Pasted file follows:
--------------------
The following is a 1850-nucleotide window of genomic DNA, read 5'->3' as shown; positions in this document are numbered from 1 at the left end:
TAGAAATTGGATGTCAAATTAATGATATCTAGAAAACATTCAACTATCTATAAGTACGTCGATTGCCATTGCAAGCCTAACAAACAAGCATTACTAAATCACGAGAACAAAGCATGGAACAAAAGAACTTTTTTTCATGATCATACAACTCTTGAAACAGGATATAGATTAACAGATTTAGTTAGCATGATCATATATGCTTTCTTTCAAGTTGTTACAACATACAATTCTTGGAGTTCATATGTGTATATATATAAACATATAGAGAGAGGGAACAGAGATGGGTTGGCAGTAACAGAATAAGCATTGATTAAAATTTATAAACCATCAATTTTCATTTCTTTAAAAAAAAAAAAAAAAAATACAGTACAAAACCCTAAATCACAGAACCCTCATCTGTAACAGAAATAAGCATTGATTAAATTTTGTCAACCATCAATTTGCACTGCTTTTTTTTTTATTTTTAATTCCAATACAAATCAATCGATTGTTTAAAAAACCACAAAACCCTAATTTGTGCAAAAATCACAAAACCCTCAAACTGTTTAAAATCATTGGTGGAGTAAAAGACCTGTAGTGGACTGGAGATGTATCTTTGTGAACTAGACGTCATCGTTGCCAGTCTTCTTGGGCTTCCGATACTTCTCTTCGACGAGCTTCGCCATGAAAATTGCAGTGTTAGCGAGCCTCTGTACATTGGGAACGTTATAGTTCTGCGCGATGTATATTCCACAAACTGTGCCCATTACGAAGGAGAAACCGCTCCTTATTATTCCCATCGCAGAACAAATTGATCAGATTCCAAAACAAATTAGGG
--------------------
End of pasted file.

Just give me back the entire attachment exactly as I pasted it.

The following is a 1850-nucleotide window of genomic DNA, read 5'->3' as shown; positions in this document are numbered from 1 at the left end:
TAGAAATTGGATGTCAAATTAATGATATCTAGAAAACATTCAACTATCTATAAGTACGTCGATTGCCATTGCAAGCCTAACAAACAAGCATTACTAAATCACGAGAACAAAGCATGGAACAAAAGAACTTTTTTTCATGATCATACAACTCTTGAAACAGGATATAGATTAACAGATTTAGTTAGCATGATCATATATGCTTTCTTTCAAGTTGTTACAACATACAATTCTTGGAGTTCATATGTGTATATATATAAACATATAGAGAGAGGGAACAGAGATGGGTTGGCAGTAACAGAATAAGCATTGATTAAAATTTATAAACCATCAATTTTCATTTCTTTAAAAAAAAAAAAAAAAAATACAGTACAAAACCCTAAATCACAGAACCCTCATCTGTAACAGAAATAAGCATTGATTAAATTTTGTCAACCATCAATTTGCACTGCTTTTTTTTTTATTTTTAATTCCAATACAAATCAATCGATTGTTTAAAAAACCACAAAACCCTAATTTGTGCAAAAATCACAAAACCCTCAAACTGTTTAAAATCATTGGTGGAGTAAAAGACCTGTAGTGGACTGGAGATGTATCTTTGTGAACTAGACGTCATCGTTGCCAGTCTTCTTGGGCTTCCGATACTTCTCTTCGACGAGCTTCGCCATGAAAATTGCAGTGTTAGCGAGCCTCTGTACATTGGGAACGTTATAGTTCTGCGCGATGTATATTCCACAAACTGTGCCCATTACGAAGGAGAAACCGCTCCTTATTATTCCCATCGCAGAACAAATTGATCAGATTCCAAAACAAATTAGGG